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Attributes

RGPV: DBMS: Unit 2
 

ATTRIBUTE

 

In general, an attribute is a characteristic.

It is the name of the column.

An attribute gives the characteristics of the entity.

In a database management system (DBMS), an attribute refers to a database component, such a table.

It also may refer to a database field.

Attributes describe the instances in the row of a database.

 

For example,

A customer of bank may be described by : name, address, customer ID number.

It is also called as data element, data field, a field, a data item, or an elementary item.

 

Type of Attributes in DBMS –

1)      Single Values Attributes:

An attribute, that has a single value for a particular entity is known as single valued attributes. For example, age of a employee entity.

 

2)      Simple/Atomic Attributes:

The attributes which cannot be divided into smaller subparts are called simple or atomic attributes. For example, age of employee entity

 

3)      Multi Valued Attributes:

An attributes that may have multiple values for the same entity is known as multi valued attributes. For example colors of a car entity.

 

4)      Compound/Composite Attribute:

Attribute can be subdivided into two or more other Attribute. For Example, Name can be divided into First name, Middle name and Last name.

 

5)      Derived Attribute:

Attributes derived from other stored attribute. For example age from Date of Birth and Today’s date.

 

6)      Key Attributes :

represents primary key. (main characteristics of an entity). It is an attribute, that has distinct value for each entity/element in an entity set. For example, Roll number in a Student Entity Type.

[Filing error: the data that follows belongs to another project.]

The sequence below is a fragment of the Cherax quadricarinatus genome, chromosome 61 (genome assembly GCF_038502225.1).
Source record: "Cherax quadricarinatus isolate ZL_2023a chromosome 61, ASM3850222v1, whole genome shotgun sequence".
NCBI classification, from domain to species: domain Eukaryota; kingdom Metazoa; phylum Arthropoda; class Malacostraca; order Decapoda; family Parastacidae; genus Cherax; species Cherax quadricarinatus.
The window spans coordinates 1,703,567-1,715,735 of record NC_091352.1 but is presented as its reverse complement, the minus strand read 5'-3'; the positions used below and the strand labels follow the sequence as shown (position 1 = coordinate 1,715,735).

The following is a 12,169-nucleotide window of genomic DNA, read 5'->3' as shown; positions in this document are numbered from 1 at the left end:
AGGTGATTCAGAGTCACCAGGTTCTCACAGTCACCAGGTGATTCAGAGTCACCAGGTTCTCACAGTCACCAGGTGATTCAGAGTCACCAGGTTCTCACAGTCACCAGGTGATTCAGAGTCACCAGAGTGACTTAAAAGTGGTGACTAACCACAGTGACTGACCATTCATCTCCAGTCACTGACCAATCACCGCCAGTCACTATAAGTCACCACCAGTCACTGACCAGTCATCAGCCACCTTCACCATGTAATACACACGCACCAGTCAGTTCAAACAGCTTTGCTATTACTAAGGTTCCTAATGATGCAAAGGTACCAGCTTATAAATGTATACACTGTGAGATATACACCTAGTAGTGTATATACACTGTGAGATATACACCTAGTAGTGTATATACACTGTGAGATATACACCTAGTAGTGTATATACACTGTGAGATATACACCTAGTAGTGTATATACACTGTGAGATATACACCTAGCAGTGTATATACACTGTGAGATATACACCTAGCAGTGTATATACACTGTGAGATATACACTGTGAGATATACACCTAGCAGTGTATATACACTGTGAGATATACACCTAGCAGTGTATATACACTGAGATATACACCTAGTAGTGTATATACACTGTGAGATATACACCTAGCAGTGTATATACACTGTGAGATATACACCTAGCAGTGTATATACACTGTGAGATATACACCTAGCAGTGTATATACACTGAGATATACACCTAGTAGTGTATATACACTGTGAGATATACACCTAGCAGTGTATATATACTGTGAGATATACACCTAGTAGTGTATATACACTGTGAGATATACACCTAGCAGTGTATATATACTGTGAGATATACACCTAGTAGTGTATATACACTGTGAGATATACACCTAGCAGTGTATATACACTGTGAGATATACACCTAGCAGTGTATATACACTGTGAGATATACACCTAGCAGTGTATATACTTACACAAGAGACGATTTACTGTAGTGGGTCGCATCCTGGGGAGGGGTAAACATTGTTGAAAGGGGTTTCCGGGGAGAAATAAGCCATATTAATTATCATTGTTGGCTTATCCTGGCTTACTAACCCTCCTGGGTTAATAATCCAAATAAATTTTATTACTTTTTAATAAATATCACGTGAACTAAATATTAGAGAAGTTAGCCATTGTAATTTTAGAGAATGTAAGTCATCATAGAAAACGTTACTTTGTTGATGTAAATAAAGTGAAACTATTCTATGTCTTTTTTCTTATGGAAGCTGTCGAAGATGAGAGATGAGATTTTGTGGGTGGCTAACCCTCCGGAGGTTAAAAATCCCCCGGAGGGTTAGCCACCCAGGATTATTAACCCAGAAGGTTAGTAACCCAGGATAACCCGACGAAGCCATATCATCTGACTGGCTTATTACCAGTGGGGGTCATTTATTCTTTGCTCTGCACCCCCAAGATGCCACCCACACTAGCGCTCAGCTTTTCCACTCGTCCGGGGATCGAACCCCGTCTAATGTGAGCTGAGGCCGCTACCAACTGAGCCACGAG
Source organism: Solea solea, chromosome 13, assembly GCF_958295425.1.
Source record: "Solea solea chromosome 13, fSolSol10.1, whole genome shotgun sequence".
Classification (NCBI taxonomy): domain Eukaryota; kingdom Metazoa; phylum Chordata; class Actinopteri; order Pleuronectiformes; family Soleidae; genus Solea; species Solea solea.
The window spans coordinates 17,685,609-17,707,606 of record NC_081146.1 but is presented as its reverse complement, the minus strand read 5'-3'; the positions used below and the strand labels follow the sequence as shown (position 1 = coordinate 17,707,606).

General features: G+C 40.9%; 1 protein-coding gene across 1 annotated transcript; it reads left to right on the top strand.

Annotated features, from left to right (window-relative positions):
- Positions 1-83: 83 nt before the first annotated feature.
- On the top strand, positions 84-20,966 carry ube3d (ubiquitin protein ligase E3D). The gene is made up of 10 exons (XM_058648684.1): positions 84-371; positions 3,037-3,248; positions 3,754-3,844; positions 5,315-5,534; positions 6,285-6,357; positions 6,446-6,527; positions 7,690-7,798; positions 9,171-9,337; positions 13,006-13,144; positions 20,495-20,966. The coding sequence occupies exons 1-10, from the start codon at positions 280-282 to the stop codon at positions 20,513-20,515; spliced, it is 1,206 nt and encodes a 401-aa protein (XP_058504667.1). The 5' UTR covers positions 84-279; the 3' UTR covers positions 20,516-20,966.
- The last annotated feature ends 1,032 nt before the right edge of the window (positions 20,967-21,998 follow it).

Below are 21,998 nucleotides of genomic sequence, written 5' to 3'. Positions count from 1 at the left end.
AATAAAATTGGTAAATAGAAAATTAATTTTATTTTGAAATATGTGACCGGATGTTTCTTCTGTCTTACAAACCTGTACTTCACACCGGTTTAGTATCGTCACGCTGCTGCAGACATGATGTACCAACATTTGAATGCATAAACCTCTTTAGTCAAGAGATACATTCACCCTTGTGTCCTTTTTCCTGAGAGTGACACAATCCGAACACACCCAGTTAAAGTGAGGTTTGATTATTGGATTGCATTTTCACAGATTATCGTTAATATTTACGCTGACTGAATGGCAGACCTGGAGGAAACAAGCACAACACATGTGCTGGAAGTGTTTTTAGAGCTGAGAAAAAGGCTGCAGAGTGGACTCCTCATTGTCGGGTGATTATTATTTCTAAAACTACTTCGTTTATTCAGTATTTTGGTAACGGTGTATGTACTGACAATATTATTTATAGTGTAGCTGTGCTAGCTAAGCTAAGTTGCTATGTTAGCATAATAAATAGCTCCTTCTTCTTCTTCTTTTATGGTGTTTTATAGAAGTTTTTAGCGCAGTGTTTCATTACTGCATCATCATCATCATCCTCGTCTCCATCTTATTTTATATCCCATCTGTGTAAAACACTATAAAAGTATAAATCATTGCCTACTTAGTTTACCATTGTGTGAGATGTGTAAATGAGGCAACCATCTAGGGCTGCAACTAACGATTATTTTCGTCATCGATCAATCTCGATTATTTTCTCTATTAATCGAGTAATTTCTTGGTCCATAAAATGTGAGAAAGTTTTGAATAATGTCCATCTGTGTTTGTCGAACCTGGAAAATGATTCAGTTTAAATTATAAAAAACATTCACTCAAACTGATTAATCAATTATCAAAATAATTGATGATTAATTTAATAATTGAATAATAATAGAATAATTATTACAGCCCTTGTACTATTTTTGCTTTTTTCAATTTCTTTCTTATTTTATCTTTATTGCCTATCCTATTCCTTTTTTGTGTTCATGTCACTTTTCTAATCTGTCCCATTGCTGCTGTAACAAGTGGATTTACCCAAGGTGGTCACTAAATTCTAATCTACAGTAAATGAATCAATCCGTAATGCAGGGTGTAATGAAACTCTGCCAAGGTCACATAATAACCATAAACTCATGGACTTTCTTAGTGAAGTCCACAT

7)      Required Attributes:

A required attribute is an attribute that must have a data value.These attributes are required because they describe what is important in the entity. For example, In a STUDENT entity, firstname and lastname is a required attribute.

 

8)      Complex Attributes:

If an attribute fr an entity, is built using composite and multivalued attributes, then these attributes are called complex attributes. For example, a person can have more than one residence and each residence can have multiple phones, an addressphone for a person entity can be specified as –

 

{Addressphone (phone {(Area Code, Phone Number)}, Address(Sector Address (Sector Number,House Number), City, State, Pin))}

 

Here {} are used to enclose multivalued attributes and () are used to enclose composite attributes with comma separating individual attributes.

 

9)      Non Key Attributes:

These are attributes other than candidate key attributes in a table. For example Firstname is a non key attribute as it does not represent the main characteristics of the entity.

 

10)  Optional/Null Value Attributes:

An optional attribute may not have a value in it and can be left blank. For example, In a STUDENT entity, Middlename or email address is an optional attribute. as some students may not have middlename or email address.

 

11)  Stored Attribute:

An attribute, which cannot be derived from other attribute, is known as stored attribute. For example, BirthDate of employee.

 

 

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